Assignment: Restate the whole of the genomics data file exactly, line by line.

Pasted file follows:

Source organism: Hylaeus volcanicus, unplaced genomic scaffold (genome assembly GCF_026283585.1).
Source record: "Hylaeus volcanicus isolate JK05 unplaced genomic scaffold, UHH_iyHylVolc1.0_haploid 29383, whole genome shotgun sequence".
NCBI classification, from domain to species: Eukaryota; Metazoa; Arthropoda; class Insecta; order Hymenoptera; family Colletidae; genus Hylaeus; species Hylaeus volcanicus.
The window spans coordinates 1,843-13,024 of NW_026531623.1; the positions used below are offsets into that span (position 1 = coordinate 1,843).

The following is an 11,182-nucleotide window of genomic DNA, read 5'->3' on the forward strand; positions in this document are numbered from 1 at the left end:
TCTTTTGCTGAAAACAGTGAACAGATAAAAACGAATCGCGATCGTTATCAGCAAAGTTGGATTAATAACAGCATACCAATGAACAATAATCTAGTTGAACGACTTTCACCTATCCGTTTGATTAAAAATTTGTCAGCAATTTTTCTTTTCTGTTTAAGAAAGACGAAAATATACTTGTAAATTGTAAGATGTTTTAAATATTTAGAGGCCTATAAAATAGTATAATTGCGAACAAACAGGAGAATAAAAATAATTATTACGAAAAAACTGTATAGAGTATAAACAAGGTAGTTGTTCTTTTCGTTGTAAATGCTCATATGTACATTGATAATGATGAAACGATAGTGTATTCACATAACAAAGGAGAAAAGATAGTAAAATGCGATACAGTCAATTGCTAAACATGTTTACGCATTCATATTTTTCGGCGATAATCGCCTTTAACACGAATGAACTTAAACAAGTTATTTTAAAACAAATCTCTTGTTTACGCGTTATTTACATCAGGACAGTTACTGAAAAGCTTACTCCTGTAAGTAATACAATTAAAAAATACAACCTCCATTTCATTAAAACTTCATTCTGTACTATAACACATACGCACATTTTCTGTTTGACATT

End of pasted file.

Source organism: Hylaeus volcanicus, unplaced genomic scaffold (genome assembly GCF_026283585.1).
Source record: "Hylaeus volcanicus isolate JK05 unplaced genomic scaffold, UHH_iyHylVolc1.0_haploid 29383, whole genome shotgun sequence".
NCBI classification, from domain to species: Eukaryota; Metazoa; Arthropoda; class Insecta; order Hymenoptera; family Colletidae; genus Hylaeus; species Hylaeus volcanicus.
The window spans coordinates 1,843-13,024 of NW_026531623.1; the positions used below are offsets into that span (position 1 = coordinate 1,843).

The following is an 11,182-nucleotide window of genomic DNA, read 5'->3' on the forward strand; positions in this document are numbered from 1 at the left end:
TCTTTTGCTGAAAACAGTGAACAGATAAAAACGAATCGCGATCGTTATCAGCAAAGTTGGATTAATAACAGCATACCAATGAACAATAATCTAGTTGAACGACTTTCACCTATCCGTTTGATTAAAAATTTGTCAGCAATTTTTCTTTTCTGTTTAAGAAAGACGAAAATATACTTGTAAATTGTAAGATGTTTTAAATATTTAGAGGCCTATAAAATAGTATAATTGCGAACAAACAGGAGAATAAAAATAATTATTACGAAAAAACTGTATAGAGTATAAACAAGGTAGTTGTTCTTTTCGTTGTAAATGCTCATATGTACATTGATAATGATGAAACGATAGTGTATTCACATAACAAAGGAGAAAAGATAGTAAAATGCGATACAGTCAATTGCTAAACATGTTTACGCATTCATATTTTTCGGCGATAATCGCCTTTAACACGAATGAACTTAAACAAGTTATTTTAAAACAAATCTCTTGTTTACGCGTTATTTACATCAGGACAGTTACTGAAAAGCTTACTCCTGTAAGTAATACAATTAAAAAATACAACCTCCATTTCATTAAAACTTCATTCTGTACTATAACACATACGCACATTTTCTGTTTGACATT